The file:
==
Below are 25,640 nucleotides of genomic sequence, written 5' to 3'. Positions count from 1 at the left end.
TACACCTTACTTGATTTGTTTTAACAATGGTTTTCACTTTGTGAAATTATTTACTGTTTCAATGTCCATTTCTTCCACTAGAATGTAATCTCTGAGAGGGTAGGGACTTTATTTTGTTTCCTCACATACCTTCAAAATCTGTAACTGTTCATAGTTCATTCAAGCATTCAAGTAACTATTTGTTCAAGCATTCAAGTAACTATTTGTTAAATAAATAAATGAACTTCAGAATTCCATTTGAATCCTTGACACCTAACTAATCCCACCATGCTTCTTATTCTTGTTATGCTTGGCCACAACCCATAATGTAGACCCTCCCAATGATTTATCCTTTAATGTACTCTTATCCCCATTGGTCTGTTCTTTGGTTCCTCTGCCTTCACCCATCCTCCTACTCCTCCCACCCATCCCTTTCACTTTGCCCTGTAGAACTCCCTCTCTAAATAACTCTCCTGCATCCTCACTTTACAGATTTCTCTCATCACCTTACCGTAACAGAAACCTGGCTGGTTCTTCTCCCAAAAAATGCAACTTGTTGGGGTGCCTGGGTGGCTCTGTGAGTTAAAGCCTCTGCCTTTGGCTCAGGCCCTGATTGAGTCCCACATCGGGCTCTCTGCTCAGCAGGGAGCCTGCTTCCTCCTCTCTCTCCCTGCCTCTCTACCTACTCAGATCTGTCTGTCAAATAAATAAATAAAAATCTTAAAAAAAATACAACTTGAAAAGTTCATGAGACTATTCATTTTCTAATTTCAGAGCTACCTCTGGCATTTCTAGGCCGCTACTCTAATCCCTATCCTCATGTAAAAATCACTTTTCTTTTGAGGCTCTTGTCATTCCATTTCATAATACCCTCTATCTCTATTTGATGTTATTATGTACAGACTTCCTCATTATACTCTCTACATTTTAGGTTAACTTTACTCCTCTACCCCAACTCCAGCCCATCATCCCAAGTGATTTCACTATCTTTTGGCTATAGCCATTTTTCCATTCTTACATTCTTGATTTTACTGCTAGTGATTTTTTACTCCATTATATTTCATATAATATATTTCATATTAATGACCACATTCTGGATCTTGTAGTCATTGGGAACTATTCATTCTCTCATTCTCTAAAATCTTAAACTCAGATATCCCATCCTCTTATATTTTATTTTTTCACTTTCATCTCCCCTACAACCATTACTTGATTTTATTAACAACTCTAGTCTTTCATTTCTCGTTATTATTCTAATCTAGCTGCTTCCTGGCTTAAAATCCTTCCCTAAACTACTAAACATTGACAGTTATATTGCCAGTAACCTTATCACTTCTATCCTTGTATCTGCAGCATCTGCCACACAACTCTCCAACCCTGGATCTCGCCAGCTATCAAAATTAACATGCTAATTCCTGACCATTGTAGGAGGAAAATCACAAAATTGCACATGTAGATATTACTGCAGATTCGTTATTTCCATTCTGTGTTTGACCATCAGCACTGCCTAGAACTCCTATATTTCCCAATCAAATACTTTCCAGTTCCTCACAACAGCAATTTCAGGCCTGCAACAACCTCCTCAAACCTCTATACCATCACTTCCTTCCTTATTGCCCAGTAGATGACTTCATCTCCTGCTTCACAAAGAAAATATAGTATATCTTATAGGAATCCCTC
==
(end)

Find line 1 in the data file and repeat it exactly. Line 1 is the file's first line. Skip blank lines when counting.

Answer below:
Below are 25,640 nucleotides of genomic sequence, written 5' to 3'. Positions count from 1 at the left end.